Several reporters show up with a fingerprint technician at Alex's house where he is having a large party to announce his acquisition of another railroad company. When they come in, they demand that he give them his fingerprints to clear his name. When he can't find a way out of it, Alex submits his prints knowing they will match prints found in Lilly's apartment. After giving his fingerprints, he returns to the party. The technician has compared the fingerprints while waiting in the hallway and when they match, the policemen who accompanied them arrest him for murder. When the press crashes through the door asking him for a statement, Alex tells the assembled company that he is being arrested and charged with murder.
While waiting for the verdict to come back, he is summoned to the judge's chambers and finds that Hettie and Tommy are there. Hettie tells him that they are leaving for Europe the next day and she wanted to give him a chance to say goodbye to Tommy. She tells him that she could forgive him if it weren't for the affair. He responds by telling her that he was very lonely. He tells Hettie that while he was fond of Lilly, he still loves Hettie and her constant unavailability made him lonely enough to reach out to someone else for the attention he wasn't getting at home. He returns to the courtroom where the jury verdict is beginning to be read.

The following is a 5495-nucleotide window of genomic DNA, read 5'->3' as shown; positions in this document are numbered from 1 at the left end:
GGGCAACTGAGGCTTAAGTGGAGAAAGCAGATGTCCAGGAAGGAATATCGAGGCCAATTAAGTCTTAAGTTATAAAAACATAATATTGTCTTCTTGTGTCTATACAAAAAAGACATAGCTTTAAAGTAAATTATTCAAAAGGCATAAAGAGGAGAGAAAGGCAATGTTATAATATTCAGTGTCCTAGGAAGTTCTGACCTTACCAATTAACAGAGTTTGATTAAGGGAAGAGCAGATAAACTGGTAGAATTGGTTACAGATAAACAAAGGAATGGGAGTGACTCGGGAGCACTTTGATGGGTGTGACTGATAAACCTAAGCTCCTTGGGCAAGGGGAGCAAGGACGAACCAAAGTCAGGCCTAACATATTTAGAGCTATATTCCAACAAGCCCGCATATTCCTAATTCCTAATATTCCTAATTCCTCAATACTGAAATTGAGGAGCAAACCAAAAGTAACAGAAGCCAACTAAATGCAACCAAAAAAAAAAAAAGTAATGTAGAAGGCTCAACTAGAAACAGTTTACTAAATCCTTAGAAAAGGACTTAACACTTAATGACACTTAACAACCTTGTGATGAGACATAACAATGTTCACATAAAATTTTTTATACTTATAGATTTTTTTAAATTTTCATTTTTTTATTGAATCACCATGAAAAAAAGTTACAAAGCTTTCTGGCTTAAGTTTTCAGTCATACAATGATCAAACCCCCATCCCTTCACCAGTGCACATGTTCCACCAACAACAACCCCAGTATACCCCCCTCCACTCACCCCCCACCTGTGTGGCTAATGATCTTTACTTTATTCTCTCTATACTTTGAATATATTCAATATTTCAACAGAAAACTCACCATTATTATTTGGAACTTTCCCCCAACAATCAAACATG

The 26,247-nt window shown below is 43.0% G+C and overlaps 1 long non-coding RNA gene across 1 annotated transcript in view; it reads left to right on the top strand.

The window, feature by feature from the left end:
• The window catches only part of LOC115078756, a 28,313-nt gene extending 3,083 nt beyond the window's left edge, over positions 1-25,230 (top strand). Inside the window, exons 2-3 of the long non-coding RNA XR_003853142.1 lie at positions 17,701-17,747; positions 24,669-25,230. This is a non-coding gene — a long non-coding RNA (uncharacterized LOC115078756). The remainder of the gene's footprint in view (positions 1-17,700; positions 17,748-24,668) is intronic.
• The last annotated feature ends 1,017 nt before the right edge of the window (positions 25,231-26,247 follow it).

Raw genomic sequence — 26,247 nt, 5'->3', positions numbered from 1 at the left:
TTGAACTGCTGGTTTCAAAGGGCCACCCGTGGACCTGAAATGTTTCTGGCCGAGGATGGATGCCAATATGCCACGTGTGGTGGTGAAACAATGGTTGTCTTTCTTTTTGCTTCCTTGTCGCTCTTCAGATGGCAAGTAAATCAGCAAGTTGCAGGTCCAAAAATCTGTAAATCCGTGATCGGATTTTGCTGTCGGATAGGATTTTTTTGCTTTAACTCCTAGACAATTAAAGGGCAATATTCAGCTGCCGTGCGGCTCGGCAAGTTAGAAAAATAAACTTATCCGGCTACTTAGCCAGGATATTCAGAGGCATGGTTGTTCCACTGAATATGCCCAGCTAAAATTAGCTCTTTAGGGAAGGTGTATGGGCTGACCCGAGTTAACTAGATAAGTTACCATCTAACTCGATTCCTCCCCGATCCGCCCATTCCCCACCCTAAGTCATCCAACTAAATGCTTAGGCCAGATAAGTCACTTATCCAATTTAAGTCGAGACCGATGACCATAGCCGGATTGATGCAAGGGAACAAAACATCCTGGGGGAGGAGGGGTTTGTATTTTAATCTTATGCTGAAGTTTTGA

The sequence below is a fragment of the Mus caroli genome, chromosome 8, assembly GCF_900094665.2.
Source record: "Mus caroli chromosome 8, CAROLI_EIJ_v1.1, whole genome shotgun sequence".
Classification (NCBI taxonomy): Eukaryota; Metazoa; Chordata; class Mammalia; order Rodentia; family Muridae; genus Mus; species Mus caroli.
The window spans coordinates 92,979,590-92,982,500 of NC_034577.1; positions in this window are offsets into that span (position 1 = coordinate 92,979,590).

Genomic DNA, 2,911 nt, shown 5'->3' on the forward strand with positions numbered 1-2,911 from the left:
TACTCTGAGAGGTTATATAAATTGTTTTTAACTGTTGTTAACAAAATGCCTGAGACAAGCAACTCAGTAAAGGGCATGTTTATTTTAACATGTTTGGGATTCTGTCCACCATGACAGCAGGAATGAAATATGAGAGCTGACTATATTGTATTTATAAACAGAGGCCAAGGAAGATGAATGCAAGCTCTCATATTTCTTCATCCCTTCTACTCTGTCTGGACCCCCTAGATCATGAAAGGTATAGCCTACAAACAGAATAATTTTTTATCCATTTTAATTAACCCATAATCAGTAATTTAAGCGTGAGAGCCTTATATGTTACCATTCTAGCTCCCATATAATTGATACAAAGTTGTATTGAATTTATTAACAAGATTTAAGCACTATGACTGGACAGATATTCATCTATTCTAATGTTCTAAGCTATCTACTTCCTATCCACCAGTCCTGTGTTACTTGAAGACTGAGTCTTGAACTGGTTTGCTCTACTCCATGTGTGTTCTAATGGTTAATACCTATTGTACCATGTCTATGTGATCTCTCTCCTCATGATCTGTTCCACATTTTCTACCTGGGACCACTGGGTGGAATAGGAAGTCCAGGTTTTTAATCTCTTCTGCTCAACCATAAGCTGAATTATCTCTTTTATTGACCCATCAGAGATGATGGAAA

The scene cuts to a ship. Tommy is talking to Oscar about traveling to England. The camera draws back to show Alex sitting next to Hettie on the deck. Alex was acquitted. This trip is a second honeymoon, and the two of them vow to always take time for each other and their marriage.
- Warren William as Alexander Stream
- Mary Astor as Mrs. Hettie Stream
- Ginger Rogers as Lilly Linda
- Andy Devine as Oscar
- Dickie Moore as Tommy Stream
- Ferdinand Gottschalk as Marcus
- J. Carrol Naish as Lou Colima (as J. Carroll Naish)
- Sidney Toler as Officer Moran
- Henry O'Neill as Banker Making Toast at Banquet
- Robert Barrat as Police Commissioner Clark
- Robert Greig as Marc Caldwell
- Frank Sheridan as Police Inspector Kellogg
- John Qualen as Chris
- Willard Robertson as Police Captain Reynolds